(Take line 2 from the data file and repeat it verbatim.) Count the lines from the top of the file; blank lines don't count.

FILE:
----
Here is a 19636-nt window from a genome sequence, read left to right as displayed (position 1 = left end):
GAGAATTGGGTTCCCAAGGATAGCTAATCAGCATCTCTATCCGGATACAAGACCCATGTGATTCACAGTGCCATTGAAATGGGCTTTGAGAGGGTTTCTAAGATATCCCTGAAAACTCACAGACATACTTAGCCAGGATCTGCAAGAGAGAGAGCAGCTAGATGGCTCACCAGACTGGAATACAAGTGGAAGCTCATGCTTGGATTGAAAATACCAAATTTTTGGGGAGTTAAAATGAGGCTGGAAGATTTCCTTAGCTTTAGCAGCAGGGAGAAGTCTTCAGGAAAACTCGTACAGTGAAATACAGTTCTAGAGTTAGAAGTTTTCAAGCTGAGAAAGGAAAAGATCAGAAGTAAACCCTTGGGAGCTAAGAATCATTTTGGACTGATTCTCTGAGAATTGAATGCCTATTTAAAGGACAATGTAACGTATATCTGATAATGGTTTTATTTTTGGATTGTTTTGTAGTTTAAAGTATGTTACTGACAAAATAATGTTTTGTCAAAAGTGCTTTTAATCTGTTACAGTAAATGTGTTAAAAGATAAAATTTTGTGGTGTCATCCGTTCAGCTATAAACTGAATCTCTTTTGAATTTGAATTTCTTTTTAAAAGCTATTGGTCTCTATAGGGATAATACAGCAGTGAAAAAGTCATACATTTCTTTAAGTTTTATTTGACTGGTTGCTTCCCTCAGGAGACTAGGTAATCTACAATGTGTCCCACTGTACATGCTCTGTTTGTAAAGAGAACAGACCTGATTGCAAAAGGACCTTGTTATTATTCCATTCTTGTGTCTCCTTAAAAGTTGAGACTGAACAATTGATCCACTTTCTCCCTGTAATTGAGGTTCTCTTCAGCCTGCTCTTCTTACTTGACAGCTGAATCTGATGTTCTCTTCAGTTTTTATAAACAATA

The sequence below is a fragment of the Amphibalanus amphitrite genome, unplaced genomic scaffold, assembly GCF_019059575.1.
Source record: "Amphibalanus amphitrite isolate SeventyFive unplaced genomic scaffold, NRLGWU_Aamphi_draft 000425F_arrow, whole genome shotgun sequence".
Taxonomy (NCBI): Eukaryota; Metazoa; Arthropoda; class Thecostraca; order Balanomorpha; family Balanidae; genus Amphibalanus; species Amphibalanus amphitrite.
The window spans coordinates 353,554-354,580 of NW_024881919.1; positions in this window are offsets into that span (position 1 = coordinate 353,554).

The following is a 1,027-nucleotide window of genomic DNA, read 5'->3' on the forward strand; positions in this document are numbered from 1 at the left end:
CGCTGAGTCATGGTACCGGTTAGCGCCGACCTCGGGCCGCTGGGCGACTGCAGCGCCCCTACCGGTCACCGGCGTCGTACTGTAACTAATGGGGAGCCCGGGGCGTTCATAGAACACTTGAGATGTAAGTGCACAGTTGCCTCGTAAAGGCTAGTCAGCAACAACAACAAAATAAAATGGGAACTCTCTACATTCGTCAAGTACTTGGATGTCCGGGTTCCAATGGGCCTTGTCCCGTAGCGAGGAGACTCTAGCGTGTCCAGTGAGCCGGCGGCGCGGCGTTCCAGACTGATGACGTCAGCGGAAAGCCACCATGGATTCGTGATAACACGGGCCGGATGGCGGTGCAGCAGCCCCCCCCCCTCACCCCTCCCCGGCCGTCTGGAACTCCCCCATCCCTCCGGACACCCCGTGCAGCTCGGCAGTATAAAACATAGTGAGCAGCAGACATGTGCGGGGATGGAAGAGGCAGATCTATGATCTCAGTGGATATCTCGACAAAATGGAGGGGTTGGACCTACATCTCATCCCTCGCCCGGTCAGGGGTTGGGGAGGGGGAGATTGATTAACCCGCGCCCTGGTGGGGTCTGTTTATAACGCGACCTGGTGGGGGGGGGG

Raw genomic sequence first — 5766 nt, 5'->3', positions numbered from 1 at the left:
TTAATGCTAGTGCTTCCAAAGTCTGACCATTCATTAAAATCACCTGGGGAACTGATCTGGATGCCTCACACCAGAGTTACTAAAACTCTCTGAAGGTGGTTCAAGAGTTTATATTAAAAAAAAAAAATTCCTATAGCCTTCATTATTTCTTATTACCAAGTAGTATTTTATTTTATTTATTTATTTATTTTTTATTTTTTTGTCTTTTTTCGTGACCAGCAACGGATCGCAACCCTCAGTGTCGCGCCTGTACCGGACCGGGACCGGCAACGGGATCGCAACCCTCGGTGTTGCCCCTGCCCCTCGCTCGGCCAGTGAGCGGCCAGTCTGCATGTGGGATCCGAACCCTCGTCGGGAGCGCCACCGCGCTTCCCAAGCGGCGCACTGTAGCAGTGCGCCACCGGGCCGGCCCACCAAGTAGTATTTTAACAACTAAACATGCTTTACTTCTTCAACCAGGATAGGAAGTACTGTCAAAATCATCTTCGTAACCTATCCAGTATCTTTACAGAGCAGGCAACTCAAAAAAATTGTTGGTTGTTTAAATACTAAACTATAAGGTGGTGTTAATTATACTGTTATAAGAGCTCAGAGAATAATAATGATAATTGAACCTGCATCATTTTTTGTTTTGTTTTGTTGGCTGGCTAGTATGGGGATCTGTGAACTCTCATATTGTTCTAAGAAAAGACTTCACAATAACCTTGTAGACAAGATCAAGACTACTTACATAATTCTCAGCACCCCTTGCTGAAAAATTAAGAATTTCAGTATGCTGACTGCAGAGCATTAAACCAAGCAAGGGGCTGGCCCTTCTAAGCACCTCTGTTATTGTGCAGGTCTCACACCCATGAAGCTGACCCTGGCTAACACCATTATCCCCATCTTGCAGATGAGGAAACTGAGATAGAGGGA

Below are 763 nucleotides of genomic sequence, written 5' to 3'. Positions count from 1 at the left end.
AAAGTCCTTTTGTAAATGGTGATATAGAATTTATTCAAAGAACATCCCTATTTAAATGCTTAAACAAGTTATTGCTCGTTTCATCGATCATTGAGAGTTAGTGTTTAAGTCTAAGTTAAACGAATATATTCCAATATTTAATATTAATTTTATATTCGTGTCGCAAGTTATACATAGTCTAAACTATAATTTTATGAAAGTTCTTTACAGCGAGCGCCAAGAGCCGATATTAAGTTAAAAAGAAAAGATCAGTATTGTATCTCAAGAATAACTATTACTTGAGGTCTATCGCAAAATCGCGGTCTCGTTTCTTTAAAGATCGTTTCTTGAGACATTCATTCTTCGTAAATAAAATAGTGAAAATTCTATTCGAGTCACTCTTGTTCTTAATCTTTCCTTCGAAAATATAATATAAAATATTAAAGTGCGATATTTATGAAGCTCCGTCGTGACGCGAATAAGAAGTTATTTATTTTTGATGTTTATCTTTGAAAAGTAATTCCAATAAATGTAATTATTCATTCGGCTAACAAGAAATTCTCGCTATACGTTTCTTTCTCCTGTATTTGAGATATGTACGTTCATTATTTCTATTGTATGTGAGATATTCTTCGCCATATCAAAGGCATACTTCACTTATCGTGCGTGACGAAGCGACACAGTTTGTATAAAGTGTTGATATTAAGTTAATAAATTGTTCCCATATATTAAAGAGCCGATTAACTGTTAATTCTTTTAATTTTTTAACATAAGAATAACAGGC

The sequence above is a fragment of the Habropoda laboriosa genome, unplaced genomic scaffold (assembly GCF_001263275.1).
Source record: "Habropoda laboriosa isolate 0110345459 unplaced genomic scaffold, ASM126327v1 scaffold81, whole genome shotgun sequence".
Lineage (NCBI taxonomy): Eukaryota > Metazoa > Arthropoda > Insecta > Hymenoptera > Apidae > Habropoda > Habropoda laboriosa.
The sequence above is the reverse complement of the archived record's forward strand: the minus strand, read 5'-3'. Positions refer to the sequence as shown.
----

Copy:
GAGAATTGGGTTCCCAAGGATAGCTAATCAGCATCTCTATCCGGATACAAGACCCATGTGATTCACAGTGCCATTGAAATGGGCTTTGAGAGGGTTTCTAAGATATCCCTGAAAACTCACAGACATACTTAGCCAGGATCTGCAAGAGAGAGAGCAGCTAGATGGCTCACCAGACTGGAATACAAGTGGAAGCTCATGCTTGGATTGAAAATACCAAATTTTTGGGGAGTTAAAATGAGGCTGGAAGATTTCCTTAGCTTTAGCAGCAGGGAGAAGTCTTCAGGAAAACTCGTACAGTGAAATACAGTTCTAGAGTTAGAAGTTTTCAAGCTGAGAAAGGAAAAGATCAGAAGTAAACCCTTGGGAGCTAAGAATCATTTTGGACTGATTCTCTGAGAATTGAATGCCTATTTAAAGGACAATGTAACGTATATCTGATAATGGTTTTATTTTTGGATTGTTTTGTAGTTTAAAGTATGTTACTGACAAAATAATGTTTTGTCAAAAGTGCTTTTAATCTGTTACAGTAAATGTGTTAAAAGATAAAATTTTGTGGTGTCATCCGTTCAGCTATAAACTGAATCTCTTTTGAATTTGAATTTCTTTTTAAAAGCTATTGGTCTCTATAGGGATAATACAGCAGTGAAAAAGTCATACATTTCTTTAAGTTTTATTTGACTGGTTGCTTCCCTCAGGAGACTAGGTAATCTACAATGTGTCCCACTGTACATGCTCTGTTTGTAAAGAGAACAGACCTGATTGCAAAAGGACCTTGTTATTATTCCATTCTTGTGTCTCCTTAAAAGTTGAGACTGAACAATTGATCCACTTTCTCCCTGTAATTGAGGTTCTCTTCAGCCTGCTCTTCTTACTTGACAGCTGAATCTGATGTTCTCTTCAGTTTTTATAAACAATA